A year ago Dylan Dethier ’14 never dreamed that media outlets across the country, including The New York Times, USA Today, the Florida Times Union and Fox News, would be crowding his e-mail inbox with interview requests. Setting out from his Williamstown home on September 1, 2009 in a Subaru with a wad of $6000 dollars from summer jobs in his pocket, Dethier had one personal aspiration: playing at least one round of golf in every state in the continental U.S.
After receiving his fat acceptance letter to the College at the same time the members of the Class of 2013, the townie realized that the news meant four more years of cows and the Purple Valley – same old, same old. The solution? Taking a gap year to expose himself to other parts of the country. “I grew up in Williamstown, so I figured if I was going to go to school here and spend so much time in the area, it would be cool to see other places first,” Dethier said. “As much as Williamstown is the perfect place and everything.”
Covering territory with golf made perfect sense, as Dethier has played golf for his whole life (though has never taken a golf lesson in the span of his 19 years). He soon convinced the parentals that spending nine months traveling alone was a good idea, but Dethier had his own private doubts that the goal could be accomplished. “A big question mark was how far I could make it on my money,” Dethier said. “For a few months I tracked to the cent how much money I spent. I’d spend $1.50 a day on food.”
Eating cereal, stocking up on food from motel continental breakfast and stealing Wi-Fi, he did manage to golf his way through 48 states, hitting his last hole in Vermont in May of 2010 with still $200 left over. Along the way, he wrote about his experiences on his blog, http://eighteeninamerica.blogspot.com/.
Bed every night was not necessarily in his good ole’ Subaru, however. Sometimes friends, friends of friends of friends and Williams alumni opened their doors to him. In North Dakota, for example, Dethier lived in style with a livestock auctioneer. “He was my brother’s ski coach’s wife’s college roommate’s husband,” Dethier said. “There were a lot of connections like that because who do you know from North Dakota if you’re from Massachusetts?” The auctioneer hooked Dethier up with a radio announcer in Spearfish, S. D., who gave the golfer publicity on his Jim Thompson Radio Show.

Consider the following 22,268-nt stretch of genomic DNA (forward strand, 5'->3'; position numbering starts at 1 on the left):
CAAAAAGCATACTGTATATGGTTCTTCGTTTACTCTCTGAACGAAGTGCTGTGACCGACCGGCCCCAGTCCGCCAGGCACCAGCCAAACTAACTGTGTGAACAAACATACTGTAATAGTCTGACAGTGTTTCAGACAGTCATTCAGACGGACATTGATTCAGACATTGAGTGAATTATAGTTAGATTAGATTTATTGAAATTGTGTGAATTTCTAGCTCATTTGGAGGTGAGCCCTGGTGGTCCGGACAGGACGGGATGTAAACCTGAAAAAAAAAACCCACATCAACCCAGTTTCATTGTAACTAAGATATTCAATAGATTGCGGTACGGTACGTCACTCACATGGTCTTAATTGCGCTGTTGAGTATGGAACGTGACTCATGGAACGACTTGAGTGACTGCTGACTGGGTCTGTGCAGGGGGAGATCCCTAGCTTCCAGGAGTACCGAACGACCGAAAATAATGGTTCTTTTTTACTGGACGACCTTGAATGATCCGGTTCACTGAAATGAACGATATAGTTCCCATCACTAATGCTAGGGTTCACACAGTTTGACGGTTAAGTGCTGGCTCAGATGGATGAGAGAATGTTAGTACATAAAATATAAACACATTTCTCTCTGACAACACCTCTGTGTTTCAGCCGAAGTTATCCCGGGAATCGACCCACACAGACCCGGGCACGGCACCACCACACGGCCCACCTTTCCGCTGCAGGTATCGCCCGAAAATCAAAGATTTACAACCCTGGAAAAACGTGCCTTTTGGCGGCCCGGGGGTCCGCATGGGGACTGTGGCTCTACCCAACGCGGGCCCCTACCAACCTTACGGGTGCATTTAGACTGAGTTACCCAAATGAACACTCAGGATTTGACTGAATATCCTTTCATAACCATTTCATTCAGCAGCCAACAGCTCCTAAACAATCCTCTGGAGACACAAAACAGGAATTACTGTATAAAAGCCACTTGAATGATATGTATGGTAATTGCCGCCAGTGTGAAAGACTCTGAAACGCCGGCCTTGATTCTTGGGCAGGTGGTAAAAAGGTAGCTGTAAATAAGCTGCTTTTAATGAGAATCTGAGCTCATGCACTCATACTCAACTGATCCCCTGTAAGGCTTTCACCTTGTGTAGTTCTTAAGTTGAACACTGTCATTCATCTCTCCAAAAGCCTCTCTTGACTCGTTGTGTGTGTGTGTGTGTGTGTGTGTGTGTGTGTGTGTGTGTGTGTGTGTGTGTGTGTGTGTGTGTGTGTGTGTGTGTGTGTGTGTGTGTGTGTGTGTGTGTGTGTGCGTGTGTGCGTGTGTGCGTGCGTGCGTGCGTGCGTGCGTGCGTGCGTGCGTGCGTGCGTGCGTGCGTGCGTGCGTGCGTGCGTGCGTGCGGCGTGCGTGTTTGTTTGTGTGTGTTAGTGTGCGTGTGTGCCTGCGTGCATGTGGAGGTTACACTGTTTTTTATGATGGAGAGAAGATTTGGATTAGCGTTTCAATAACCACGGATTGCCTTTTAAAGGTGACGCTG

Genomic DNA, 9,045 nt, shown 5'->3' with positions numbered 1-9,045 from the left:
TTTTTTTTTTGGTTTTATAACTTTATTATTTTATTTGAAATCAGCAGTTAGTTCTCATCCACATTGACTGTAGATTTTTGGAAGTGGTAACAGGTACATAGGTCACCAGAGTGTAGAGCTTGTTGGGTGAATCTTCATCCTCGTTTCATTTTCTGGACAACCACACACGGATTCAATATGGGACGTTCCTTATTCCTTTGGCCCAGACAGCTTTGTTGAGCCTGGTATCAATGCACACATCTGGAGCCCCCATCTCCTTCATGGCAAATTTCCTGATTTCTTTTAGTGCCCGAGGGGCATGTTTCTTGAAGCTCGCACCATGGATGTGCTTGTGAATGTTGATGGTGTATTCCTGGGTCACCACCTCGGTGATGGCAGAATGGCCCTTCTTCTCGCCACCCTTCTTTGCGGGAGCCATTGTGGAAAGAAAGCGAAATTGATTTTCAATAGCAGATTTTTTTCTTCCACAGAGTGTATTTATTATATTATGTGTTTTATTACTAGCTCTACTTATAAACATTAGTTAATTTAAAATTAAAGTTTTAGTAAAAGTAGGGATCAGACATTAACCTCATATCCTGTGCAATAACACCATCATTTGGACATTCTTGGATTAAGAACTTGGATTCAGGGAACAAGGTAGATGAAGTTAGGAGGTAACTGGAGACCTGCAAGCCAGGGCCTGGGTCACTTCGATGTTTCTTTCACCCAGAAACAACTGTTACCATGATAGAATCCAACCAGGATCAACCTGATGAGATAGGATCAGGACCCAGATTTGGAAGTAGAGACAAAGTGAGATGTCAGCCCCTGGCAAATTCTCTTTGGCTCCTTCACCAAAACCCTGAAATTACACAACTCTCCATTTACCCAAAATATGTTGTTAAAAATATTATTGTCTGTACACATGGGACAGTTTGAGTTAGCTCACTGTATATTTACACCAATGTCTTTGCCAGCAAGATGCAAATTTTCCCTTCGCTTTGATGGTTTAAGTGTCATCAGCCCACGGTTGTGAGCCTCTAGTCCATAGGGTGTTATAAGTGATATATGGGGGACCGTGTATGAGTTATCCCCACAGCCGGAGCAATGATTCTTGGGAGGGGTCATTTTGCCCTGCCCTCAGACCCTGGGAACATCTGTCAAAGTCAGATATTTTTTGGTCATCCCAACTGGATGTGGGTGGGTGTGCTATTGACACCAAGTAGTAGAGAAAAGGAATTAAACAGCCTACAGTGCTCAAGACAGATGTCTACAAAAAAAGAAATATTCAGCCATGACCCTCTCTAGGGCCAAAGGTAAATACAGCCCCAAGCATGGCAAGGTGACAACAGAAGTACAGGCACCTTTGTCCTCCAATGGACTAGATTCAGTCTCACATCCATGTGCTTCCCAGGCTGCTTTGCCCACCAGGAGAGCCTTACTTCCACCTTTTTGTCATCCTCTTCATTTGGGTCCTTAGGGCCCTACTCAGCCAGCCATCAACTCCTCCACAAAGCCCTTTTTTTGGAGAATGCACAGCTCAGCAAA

A connection Dethier made with the father of Katherine Belk ’13 in North Carolina seven months into the trip led to one of the most memorable days of Dethier’s life. Belk’s father had landed the opportunity to play with golf pro Phil Mickelson, and Dethier swung by just in time to play the role of the lucky caddy. “I got to talk to him for a little bit, and he was impressed by my trip,” Dethier said. He didn’t manage to get an autograph, however, as the day’s events took an unexpected turn. “Mickelson got sick with food poisoning. He started saying really gross things like, ‘I think I’m going to explode from one side to another.’ But hey, not many people get to see that side of him.”
As news of his trip spread, Dethier started receiving e-mails from golf pros across the country inviting him to play at their clubs and Williams alumni offering their homes to him for the night. Even complete strangers contacted him: One night, Dethier stayed in the home of a good Samaritan in Knoxville, Tenn. Knoxville notwithstanding, Dethier tried to visit small quaint towns in each state. “I was really interested in small towns in middle America. I’d go into diners and strike up conversations to get a flavor of the towns,” Dethier said. “I’m definitely not a city boy.” He certainly tasted his way through the states, trying grits for the first time and eating plenty of “pasties” in the Upper Peninsula of Michigan. “I have no idea how to describe pasties because I have no idea what they actually are,” he said.
Between golfing and eating and sleeping, Dethier also had a chance to explore the national parks and hiking trails in different states. In Michigan, his hiking ambitions went slightly awry. In fact, Dethier describes his one big trip into the wild as more like “a comedy of errors.” Soon after Dethier loaded his gear pell-mell into duffel bags strapped to his backpack, his sleeping bag fell out and rolled into the river. Strapping it back soaking wet, he hiked six miles, set up camp and discovered that his pancake mix was not “just add water,” but “just add milk, eggs and oil.” He forgot the no-stick cooking spray. He lost his flashlight on the trail. The temperatures dropped into the mid-20s. “Yeah … I lay wet and cold eating powdery watery pancake mix out of a cup,” Dethier said.
The crowds of family and friends who welcomed him home with a big cookout were quite a relief after life out in the wide world, to say the least. In fact, after traveling across the country, Dethier was better able to appreciate the quaintness of the Purple Valley. “I had more comparisons to draw on,” Dethier said. “I thought [Williamstown] was a small place when I left, but I realized that it feels much bigger because of the Clark and all the interesting people the College brings here.”